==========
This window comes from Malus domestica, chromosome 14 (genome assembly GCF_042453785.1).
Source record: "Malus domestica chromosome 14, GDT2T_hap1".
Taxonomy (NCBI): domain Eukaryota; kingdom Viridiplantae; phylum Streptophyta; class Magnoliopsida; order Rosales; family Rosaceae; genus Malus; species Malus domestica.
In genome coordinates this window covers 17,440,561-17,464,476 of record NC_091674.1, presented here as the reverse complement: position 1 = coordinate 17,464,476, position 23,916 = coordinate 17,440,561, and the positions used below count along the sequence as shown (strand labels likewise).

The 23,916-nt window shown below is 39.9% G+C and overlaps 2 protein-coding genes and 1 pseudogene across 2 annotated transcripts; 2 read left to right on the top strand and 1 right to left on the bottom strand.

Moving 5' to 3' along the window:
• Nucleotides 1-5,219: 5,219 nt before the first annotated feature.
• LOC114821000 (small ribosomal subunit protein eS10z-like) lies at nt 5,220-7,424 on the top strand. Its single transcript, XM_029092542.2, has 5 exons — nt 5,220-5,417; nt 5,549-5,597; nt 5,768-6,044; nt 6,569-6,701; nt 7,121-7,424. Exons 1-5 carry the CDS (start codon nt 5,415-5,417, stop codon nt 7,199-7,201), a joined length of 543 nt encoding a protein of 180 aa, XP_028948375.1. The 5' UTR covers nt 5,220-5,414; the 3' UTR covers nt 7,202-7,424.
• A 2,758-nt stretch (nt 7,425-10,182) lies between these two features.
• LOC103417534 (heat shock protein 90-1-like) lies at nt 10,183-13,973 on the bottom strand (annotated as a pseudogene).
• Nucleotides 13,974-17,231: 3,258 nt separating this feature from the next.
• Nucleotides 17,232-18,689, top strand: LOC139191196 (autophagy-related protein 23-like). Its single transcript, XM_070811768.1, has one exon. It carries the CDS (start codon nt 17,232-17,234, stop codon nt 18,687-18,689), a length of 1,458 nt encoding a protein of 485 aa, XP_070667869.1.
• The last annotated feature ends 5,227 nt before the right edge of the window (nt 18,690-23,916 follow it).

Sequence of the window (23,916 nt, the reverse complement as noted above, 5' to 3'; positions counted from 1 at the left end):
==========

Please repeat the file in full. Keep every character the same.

This window comes from Malus domestica, chromosome 14 (genome assembly GCF_042453785.1).
Source record: "Malus domestica chromosome 14, GDT2T_hap1".
Taxonomy (NCBI): domain Eukaryota; kingdom Viridiplantae; phylum Streptophyta; class Magnoliopsida; order Rosales; family Rosaceae; genus Malus; species Malus domestica.
In genome coordinates this window covers 17,440,561-17,464,476 of record NC_091674.1, presented here as the reverse complement: position 1 = coordinate 17,464,476, position 23,916 = coordinate 17,440,561, and the positions used below count along the sequence as shown (strand labels likewise).

The 23,916-nt window shown below is 39.9% G+C and overlaps 2 protein-coding genes and 1 pseudogene across 2 annotated transcripts; 2 read left to right on the top strand and 1 right to left on the bottom strand.

Moving 5' to 3' along the window:
• Nucleotides 1-5,219: 5,219 nt before the first annotated feature.
• LOC114821000 (small ribosomal subunit protein eS10z-like) lies at nt 5,220-7,424 on the top strand. Its single transcript, XM_029092542.2, has 5 exons — nt 5,220-5,417; nt 5,549-5,597; nt 5,768-6,044; nt 6,569-6,701; nt 7,121-7,424. Exons 1-5 carry the CDS (start codon nt 5,415-5,417, stop codon nt 7,199-7,201), a joined length of 543 nt encoding a protein of 180 aa, XP_028948375.1. The 5' UTR covers nt 5,220-5,414; the 3' UTR covers nt 7,202-7,424.
• A 2,758-nt stretch (nt 7,425-10,182) lies between these two features.
• LOC103417534 (heat shock protein 90-1-like) lies at nt 10,183-13,973 on the bottom strand (annotated as a pseudogene).
• Nucleotides 13,974-17,231: 3,258 nt separating this feature from the next.
• Nucleotides 17,232-18,689, top strand: LOC139191196 (autophagy-related protein 23-like). Its single transcript, XM_070811768.1, has one exon. It carries the CDS (start codon nt 17,232-17,234, stop codon nt 18,687-18,689), a length of 1,458 nt encoding a protein of 485 aa, XP_070667869.1.
• The last annotated feature ends 5,227 nt before the right edge of the window (nt 18,690-23,916 follow it).

Sequence of the window (23,916 nt, the reverse complement as noted above, 5' to 3'; positions counted from 1 at the left end):